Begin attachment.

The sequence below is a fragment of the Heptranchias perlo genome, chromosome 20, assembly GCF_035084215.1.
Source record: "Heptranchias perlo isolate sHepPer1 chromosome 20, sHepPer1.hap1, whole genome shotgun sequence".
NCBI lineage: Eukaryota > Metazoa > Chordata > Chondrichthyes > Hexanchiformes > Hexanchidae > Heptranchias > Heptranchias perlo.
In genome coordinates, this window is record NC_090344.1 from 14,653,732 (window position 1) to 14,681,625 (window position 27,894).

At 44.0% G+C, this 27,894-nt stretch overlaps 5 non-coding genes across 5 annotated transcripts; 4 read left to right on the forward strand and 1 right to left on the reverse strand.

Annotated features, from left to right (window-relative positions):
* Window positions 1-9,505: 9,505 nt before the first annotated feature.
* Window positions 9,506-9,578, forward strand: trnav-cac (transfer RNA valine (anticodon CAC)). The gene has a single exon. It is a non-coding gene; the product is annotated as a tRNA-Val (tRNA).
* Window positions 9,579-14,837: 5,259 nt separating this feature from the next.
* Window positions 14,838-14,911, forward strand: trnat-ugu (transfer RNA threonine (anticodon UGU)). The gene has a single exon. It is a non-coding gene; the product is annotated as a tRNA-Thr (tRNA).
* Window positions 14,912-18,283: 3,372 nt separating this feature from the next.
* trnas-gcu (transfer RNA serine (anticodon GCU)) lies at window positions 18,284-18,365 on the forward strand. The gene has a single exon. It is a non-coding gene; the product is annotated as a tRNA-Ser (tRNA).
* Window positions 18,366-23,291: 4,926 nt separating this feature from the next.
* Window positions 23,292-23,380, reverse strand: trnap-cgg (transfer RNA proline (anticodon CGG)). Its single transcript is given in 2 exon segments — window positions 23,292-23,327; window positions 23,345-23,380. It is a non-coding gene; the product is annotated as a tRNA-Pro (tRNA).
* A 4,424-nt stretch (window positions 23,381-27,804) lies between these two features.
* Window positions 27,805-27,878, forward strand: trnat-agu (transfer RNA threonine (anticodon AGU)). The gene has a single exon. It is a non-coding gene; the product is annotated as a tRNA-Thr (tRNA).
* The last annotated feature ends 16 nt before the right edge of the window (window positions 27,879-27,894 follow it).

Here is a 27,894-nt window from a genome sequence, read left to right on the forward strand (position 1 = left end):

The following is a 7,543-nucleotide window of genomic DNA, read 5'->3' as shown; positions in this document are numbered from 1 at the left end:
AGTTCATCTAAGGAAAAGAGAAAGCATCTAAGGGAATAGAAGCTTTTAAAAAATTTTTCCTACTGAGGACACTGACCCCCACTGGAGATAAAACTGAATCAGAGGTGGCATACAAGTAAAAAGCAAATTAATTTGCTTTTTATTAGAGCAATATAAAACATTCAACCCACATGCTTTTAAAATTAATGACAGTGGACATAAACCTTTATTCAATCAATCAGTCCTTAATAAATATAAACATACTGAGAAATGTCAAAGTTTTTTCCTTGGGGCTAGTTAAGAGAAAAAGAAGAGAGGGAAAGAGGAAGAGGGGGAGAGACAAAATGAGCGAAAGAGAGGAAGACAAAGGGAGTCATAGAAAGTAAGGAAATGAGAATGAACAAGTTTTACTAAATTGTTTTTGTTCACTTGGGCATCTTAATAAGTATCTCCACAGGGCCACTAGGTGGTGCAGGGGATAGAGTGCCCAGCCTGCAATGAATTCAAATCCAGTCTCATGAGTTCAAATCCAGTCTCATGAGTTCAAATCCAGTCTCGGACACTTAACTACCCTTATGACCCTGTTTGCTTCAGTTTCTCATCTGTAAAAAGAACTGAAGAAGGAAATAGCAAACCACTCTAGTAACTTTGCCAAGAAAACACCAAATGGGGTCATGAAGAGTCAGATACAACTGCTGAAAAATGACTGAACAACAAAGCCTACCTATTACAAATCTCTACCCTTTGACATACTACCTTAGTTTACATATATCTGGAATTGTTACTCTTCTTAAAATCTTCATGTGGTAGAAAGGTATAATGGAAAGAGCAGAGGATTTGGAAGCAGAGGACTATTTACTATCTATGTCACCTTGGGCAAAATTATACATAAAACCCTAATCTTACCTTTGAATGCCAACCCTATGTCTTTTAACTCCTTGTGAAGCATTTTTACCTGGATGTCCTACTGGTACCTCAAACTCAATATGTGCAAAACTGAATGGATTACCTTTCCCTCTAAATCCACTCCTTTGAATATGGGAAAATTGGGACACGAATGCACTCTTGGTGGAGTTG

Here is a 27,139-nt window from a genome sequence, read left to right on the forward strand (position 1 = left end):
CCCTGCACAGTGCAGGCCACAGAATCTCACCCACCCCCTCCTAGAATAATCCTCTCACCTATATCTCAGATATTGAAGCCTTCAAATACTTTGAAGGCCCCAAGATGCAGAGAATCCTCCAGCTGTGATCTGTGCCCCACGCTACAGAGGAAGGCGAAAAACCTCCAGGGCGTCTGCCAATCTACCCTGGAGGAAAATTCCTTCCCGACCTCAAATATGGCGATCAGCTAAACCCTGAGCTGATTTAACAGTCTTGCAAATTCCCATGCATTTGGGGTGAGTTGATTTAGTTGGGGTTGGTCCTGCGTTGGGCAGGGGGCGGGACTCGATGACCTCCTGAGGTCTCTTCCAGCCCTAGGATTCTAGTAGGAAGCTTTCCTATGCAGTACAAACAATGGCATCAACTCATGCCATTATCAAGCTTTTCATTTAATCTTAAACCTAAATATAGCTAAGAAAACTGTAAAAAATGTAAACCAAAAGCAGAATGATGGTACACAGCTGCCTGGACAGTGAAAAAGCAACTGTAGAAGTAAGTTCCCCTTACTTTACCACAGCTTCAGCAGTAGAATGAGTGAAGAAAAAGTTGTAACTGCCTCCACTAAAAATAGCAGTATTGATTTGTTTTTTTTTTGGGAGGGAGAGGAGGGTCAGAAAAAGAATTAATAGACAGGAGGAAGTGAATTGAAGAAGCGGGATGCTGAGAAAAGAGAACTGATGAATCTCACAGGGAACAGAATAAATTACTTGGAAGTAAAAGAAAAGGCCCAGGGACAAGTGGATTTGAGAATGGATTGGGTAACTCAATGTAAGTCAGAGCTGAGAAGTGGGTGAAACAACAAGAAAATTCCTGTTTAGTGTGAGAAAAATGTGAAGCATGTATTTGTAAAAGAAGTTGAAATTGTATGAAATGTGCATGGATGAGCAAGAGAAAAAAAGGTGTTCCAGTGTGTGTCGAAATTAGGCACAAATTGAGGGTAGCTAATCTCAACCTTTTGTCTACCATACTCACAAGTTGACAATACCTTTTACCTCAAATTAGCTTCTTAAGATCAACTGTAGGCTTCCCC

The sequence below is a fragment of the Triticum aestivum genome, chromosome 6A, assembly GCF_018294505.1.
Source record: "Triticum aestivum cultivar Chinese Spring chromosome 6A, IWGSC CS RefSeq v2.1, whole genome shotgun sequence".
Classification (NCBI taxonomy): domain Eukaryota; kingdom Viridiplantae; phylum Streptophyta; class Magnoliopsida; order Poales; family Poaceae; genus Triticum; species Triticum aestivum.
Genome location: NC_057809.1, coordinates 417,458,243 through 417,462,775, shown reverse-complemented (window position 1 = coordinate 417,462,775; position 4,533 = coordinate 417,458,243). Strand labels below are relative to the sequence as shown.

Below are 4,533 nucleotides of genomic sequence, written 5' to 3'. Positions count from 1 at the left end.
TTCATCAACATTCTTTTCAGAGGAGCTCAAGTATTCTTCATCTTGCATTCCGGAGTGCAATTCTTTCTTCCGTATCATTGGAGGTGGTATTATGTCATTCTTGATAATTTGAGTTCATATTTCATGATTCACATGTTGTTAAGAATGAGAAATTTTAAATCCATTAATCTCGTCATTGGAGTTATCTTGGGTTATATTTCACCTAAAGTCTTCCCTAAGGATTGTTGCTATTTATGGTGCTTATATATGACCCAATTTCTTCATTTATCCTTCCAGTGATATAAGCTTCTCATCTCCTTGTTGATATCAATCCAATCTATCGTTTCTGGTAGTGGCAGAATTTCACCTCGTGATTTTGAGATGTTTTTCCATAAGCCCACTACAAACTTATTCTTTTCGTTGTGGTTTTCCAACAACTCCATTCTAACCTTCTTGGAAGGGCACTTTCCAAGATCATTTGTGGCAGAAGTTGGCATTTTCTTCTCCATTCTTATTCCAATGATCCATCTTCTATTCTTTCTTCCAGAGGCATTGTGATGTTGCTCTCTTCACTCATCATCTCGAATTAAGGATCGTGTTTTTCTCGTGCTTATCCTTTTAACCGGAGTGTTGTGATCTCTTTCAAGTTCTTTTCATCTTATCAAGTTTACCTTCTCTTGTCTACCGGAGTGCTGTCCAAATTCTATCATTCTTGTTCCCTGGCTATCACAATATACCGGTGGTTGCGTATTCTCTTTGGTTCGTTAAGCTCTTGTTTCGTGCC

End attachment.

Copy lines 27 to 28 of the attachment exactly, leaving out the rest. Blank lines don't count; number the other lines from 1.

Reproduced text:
Below are 4,533 nucleotides of genomic sequence, written 5' to 3'. Positions count from 1 at the left end.
TTCATCAACATTCTTTTCAGAGGAGCTCAAGTATTCTTCATCTTGCATTCCGGAGTGCAATTCTTTCTTCCGTATCATTGGAGGTGGTATTATGTCATTCTTGATAATTTGAGTTCATATTTCATGATTCACATGTTGTTAAGAATGAGAAATTTTAAATCCATTAATCTCGTCATTGGAGTTATCTTGGGTTATATTTCACCTAAAGTCTTCCCTAAGGATTGTTGCTATTTATGGTGCTTATATATGACCCAATTTCTTCATTTATCCTTCCAGTGATATAAGCTTCTCATCTCCTTGTTGATATCAATCCAATCTATCGTTTCTGGTAGTGGCAGAATTTCACCTCGTGATTTTGAGATGTTTTTCCATAAGCCCACTACAAACTTATTCTTTTCGTTGTGGTTTTCCAACAACTCCATTCTAACCTTCTTGGAAGGGCACTTTCCAAGATCATTTGTGGCAGAAGTTGGCATTTTCTTCTCCATTCTTATTCCAATGATCCATCTTCTATTCTTTCTTCCAGAGGCATTGTGATGTTGCTCTCTTCACTCATCATCTCGAATTAAGGATCGTGTTTTTCTCGTGCTTATCCTTTTAACCGGAGTGTTGTGATCTCTTTCAAGTTCTTTTCATCTTATCAAGTTTACCTTCTCTTGTCTACCGGAGTGCTGTCCAAATTCTATCATTCTTGTTCCCTGGCTATCACAATATACCGGTGGTTGCGTATTCTCTTTGGTTCGTTAAGCTCTTGTTTCGTGCC